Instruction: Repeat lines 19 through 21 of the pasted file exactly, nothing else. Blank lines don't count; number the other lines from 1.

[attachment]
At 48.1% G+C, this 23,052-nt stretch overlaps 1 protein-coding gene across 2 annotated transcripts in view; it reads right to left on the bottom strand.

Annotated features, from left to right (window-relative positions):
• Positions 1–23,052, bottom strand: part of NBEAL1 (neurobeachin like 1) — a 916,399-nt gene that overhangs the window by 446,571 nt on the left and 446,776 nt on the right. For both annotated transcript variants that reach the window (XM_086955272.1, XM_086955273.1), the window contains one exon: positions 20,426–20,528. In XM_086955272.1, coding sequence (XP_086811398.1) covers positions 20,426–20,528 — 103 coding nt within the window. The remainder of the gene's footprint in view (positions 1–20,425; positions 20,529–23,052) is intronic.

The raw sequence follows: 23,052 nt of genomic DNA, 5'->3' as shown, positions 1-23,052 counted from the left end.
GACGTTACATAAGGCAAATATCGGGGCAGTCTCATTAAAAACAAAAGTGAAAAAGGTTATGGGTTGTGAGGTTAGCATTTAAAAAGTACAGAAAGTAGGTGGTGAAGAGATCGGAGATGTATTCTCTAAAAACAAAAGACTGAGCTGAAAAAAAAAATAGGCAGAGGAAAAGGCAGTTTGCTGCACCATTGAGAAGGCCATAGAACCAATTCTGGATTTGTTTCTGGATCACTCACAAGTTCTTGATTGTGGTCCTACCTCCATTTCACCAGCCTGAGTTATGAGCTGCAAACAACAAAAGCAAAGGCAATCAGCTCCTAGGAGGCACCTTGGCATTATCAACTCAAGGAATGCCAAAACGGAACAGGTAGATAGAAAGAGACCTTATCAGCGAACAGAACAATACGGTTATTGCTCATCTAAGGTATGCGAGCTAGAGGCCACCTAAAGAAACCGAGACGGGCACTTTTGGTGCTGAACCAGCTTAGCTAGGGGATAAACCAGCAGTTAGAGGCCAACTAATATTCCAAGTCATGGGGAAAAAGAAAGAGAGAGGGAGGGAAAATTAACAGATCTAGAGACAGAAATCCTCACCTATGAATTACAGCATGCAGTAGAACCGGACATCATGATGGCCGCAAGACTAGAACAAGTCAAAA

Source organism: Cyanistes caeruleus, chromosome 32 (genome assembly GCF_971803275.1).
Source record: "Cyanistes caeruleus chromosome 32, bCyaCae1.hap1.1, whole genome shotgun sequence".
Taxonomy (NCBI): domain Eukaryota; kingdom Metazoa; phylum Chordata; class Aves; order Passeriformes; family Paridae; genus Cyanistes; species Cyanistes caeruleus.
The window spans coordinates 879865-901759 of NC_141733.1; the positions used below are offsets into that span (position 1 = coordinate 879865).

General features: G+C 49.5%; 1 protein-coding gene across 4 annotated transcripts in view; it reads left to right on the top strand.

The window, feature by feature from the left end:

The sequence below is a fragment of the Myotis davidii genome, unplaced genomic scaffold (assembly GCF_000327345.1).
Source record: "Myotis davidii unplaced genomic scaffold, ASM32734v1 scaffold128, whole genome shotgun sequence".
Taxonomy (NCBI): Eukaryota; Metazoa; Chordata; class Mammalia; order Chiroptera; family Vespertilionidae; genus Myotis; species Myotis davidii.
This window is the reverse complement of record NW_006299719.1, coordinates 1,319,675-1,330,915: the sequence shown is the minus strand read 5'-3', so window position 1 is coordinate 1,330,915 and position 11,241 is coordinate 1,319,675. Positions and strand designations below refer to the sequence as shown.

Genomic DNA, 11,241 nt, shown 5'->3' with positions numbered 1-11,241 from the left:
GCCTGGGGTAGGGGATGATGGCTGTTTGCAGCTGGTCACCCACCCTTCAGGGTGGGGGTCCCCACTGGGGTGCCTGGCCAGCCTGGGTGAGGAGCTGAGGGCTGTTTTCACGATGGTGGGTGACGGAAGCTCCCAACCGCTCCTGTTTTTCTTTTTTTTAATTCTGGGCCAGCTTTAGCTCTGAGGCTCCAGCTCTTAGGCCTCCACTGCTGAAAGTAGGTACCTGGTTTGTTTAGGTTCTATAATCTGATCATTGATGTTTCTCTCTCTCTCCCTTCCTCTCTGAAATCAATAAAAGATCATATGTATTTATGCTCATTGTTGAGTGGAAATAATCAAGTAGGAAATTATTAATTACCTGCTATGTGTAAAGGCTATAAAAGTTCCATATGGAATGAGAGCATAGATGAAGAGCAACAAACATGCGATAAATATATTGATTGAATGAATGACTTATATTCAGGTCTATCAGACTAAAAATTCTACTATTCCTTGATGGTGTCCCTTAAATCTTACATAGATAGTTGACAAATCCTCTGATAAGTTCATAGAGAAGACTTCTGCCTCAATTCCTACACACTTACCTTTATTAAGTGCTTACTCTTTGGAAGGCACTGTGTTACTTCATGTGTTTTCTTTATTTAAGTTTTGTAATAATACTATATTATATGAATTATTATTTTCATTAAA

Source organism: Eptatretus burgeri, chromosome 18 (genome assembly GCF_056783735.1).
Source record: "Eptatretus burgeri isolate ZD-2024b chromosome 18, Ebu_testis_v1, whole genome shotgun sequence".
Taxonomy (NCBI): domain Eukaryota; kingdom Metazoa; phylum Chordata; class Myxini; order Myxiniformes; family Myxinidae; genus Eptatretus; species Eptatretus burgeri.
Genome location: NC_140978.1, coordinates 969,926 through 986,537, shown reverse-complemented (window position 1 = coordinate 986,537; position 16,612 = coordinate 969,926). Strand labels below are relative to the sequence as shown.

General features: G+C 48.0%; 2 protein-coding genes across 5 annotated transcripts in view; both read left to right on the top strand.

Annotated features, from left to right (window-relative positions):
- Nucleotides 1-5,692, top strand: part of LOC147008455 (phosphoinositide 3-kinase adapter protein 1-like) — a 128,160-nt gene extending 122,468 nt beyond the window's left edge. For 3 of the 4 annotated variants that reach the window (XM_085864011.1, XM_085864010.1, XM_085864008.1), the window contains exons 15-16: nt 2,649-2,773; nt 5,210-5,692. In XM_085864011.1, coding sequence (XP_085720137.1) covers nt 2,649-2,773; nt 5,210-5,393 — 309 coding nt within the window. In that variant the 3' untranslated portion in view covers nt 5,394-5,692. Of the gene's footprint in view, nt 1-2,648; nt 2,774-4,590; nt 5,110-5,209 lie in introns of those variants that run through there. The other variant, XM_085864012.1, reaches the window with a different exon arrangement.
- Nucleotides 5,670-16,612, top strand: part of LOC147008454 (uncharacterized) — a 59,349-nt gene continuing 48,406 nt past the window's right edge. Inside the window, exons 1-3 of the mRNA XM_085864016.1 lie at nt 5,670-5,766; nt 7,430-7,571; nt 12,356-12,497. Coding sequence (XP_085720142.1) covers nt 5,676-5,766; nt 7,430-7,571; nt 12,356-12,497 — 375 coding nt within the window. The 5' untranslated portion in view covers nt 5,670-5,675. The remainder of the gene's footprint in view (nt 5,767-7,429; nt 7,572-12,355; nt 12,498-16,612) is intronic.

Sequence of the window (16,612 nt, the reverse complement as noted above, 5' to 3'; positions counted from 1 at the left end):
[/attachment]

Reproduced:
Source record: "Eptatretus burgeri isolate ZD-2024b chromosome 18, Ebu_testis_v1, whole genome shotgun sequence".
Taxonomy (NCBI): domain Eukaryota; kingdom Metazoa; phylum Chordata; class Myxini; order Myxiniformes; family Myxinidae; genus Eptatretus; species Eptatretus burgeri.
Genome location: NC_140978.1, coordinates 969,926 through 986,537, shown reverse-complemented (window position 1 = coordinate 986,537; position 16,612 = coordinate 969,926). Strand labels below are relative to the sequence as shown.